Survey grading kids' 'privilege' status outrages Saratoga Springs parents

February 15, 2019 11:11 PM

SARATOGA SPRINGS - A class exercise in Saratoga Springs gets a failing grade from some parents in the district. It asked students at the high school to score their privileged status.

“My reaction was wow, is this a joke,” said parent Michelle King about her daughter getting the survey in a marketing class.

Parents are up in arms over the assignments' underlying message and offensive words used in the survey.

“It didn’t make sense to me, so when I reached out to the principal and she said it was a connection to empathy for other cultures I was even a little more confused,” said King.

The way it works is there are different topics. You get "points" for how you answer each topic. For example, in the "Religion" category, if you're Jewish, you get 25 points. If you're Christian, you get just five points.

There's also a category called "Attractiveness." If you have an attractive face, you get 10 points, but if you have an ugly face, you get -20 points.

“Looking at this, how am I supposed to rate myself walking around school and thinking I have to say if I’m fat, if I’m attractive, how tall am I, how short am I, that’s not something I should be thinking and it’s upsetting,” said student Meg Messitt. Messitt wasn’t given the survey but had discussed it with her classmates.

In the "Race" category, if you're White, you get 25 points. If you're Latino, you get -50 points.

If your points add up to more than 50, you are privileged, but if they add up to less than 50, you are very disprivileged.

Some other concerns – if you look at the "Disability" category, there are some terms that are outdated and inappropriate for someone who may have a learning disability.

The district says this survey allows students to have a conversation, examine their background and to recognize the value and difference of others.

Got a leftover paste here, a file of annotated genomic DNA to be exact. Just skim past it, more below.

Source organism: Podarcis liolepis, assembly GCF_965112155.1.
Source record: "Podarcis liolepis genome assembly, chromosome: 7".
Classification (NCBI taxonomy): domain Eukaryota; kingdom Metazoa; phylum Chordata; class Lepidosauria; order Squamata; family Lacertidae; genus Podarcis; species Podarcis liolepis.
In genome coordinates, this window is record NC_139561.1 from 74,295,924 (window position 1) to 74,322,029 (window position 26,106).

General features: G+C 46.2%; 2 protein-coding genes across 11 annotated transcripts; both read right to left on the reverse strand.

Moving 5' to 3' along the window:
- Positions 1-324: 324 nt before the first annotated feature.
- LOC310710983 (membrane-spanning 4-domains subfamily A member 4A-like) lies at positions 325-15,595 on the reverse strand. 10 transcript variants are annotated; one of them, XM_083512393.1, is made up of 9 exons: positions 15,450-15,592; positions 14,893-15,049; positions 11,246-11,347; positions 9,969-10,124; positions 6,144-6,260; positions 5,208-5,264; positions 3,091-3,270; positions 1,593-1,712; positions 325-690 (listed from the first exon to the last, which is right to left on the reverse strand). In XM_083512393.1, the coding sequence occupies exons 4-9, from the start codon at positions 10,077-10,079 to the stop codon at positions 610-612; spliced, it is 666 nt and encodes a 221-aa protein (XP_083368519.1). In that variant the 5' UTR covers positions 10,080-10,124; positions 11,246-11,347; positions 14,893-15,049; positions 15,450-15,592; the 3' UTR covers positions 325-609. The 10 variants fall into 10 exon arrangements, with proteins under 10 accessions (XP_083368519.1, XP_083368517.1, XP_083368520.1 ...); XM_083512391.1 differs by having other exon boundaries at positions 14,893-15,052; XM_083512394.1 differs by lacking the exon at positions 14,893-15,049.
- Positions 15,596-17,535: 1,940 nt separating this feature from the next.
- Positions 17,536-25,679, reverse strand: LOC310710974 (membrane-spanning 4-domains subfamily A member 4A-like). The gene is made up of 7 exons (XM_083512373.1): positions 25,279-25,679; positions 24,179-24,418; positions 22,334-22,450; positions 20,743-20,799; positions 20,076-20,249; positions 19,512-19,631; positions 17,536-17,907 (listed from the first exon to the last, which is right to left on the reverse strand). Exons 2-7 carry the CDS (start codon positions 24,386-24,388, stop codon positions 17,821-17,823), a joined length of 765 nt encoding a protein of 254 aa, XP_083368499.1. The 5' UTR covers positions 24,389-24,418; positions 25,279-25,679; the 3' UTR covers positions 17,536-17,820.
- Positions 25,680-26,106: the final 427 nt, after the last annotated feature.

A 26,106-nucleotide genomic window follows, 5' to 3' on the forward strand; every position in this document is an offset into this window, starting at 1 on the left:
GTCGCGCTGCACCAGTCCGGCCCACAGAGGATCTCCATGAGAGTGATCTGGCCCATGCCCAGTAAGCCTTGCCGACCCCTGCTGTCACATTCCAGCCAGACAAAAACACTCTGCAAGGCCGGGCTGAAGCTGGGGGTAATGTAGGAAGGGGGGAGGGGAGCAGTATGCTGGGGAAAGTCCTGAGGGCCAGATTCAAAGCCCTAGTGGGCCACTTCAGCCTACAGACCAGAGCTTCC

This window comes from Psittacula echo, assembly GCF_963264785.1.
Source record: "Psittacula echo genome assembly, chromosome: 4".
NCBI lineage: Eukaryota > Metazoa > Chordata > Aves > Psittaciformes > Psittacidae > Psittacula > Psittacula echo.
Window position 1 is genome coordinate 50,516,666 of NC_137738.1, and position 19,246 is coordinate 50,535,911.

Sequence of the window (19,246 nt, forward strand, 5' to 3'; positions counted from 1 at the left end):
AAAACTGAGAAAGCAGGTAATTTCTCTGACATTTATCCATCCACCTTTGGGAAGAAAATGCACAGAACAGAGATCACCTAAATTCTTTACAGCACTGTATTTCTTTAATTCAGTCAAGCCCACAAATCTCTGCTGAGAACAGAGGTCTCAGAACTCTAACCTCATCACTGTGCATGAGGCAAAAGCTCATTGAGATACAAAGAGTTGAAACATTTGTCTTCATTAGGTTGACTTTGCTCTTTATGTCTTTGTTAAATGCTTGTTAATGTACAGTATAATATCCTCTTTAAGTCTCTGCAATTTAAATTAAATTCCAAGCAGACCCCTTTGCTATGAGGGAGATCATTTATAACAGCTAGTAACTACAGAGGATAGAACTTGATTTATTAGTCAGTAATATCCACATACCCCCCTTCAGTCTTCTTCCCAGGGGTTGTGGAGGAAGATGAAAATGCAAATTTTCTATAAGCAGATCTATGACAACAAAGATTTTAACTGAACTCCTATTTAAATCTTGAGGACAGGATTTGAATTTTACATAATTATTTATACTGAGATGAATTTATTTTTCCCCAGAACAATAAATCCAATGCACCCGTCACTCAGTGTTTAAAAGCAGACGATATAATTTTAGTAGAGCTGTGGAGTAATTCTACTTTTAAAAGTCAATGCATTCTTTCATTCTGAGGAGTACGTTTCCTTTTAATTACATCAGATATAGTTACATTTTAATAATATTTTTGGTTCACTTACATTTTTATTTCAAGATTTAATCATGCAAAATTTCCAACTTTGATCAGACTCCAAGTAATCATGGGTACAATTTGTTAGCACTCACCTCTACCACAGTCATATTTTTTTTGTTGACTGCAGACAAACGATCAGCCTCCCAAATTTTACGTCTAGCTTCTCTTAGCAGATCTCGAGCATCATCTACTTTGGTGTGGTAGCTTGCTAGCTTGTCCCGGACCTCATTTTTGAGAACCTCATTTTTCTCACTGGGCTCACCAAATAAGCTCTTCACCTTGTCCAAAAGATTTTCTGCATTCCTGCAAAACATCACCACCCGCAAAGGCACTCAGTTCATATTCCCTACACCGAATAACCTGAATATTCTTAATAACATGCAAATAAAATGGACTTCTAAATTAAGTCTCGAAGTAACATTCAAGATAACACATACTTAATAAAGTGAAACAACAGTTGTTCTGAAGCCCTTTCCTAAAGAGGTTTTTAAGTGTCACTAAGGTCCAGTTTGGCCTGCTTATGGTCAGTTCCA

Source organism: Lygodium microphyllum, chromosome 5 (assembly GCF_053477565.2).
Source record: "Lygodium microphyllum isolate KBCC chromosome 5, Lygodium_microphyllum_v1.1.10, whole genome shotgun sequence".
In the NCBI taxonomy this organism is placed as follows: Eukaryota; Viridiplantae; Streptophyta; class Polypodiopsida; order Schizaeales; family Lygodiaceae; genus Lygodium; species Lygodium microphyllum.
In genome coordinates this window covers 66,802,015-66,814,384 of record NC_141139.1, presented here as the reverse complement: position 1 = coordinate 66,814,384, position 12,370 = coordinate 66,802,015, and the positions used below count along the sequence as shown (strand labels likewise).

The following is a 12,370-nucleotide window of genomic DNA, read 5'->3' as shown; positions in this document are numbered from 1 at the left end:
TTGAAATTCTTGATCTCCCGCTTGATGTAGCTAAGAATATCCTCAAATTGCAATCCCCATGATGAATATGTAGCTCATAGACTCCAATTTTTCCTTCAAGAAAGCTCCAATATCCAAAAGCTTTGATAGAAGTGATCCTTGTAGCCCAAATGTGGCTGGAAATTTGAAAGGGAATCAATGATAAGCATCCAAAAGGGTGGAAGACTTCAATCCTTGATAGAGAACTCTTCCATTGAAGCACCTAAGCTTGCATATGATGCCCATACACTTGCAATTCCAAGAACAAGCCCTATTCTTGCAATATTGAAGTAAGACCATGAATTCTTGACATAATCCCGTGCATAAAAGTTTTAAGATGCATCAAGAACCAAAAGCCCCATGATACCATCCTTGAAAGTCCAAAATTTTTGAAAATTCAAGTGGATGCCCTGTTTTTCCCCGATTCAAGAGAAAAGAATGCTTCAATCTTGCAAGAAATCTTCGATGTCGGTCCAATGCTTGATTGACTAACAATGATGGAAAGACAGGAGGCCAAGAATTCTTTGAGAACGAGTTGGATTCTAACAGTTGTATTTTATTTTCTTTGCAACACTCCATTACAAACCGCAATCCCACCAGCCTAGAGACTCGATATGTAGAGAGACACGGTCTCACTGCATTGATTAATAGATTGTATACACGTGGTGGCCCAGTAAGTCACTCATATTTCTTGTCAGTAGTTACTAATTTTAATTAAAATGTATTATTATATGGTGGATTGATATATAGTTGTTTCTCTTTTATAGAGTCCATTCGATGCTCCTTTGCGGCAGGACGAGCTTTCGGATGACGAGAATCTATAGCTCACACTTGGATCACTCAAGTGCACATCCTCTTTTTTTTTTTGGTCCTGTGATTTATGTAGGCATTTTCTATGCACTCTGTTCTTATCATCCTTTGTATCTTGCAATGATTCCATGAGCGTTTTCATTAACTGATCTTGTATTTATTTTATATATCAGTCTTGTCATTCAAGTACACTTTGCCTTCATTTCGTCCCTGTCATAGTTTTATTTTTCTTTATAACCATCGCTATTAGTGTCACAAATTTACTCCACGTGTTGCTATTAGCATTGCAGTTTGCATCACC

In a statement, the district said, "An unmodified version of the privilege reflection form was distributed to students without the removal of insensitive words. The District does not condone the use of the document with these insensitive words."

Catherine Snyder, who is the Chair of the Education Department at Clarkson University in Schenectady said she thinks the teachers didn’t mean any harm by handing out the worksheet.

“I think that, that was probably the intention to open up a space in the classroom to have a critical conversation about issues that our high school students should be aware of,” said Snyder.

Snyder said while early career teachers are now being trained on discussing diversity with students, mid-career or late career teachers may not have all the training necessary.

“When we open up topics related to diversity and inclusion, the conversations become very rich, very quickly,” said Snyder. “They also become very sensitive very quickly, so you need trained facilitators to lead discussions,” explained Snyder.

King said while she understands diversity is an important topic, she said she doesn’t understand how this service facilitates a conversation on diversity.

“What I’m opposed to is asking kids to assign themselves points, not even telling them what the points are, how they were calculated, what they mean, “ said King.


Emily DeVito

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